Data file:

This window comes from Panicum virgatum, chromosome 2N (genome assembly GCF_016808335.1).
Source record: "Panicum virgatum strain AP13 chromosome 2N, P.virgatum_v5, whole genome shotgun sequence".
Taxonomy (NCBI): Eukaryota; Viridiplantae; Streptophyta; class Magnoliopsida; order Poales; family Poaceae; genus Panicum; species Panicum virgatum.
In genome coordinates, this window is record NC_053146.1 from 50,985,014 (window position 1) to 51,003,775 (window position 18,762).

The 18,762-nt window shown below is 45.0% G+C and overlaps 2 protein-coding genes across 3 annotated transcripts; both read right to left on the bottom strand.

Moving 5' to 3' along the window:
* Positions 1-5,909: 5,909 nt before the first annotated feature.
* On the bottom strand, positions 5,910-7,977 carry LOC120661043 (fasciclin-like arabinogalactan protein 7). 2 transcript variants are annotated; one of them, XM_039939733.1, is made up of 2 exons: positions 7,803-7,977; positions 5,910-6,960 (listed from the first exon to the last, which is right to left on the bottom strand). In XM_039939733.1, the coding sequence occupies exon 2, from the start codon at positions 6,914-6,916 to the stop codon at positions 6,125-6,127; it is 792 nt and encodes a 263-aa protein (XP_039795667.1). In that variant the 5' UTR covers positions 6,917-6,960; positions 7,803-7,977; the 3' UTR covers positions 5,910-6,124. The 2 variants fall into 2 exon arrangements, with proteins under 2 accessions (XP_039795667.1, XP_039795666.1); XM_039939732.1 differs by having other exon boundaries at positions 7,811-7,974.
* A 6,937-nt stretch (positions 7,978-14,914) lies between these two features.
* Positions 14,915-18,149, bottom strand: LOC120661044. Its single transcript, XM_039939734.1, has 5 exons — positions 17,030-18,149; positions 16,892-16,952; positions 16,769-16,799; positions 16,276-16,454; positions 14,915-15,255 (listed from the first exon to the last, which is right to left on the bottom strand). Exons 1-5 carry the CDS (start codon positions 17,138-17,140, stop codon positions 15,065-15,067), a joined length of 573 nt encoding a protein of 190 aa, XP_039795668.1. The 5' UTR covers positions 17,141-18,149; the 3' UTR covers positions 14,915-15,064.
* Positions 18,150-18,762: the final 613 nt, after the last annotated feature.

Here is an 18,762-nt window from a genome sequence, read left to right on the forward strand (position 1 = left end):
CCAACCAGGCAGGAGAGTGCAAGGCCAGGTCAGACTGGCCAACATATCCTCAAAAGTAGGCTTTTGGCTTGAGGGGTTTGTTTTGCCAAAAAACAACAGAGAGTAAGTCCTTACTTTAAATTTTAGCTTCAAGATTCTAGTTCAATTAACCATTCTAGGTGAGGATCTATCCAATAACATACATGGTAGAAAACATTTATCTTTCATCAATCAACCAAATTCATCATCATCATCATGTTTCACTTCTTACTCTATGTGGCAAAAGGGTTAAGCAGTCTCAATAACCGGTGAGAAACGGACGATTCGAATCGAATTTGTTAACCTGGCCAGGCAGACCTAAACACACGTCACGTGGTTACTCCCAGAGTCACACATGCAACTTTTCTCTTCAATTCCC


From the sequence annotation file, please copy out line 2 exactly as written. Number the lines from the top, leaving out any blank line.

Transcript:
Source record: "Panicum virgatum strain AP13 chromosome 2N, P.virgatum_v5, whole genome shotgun sequence".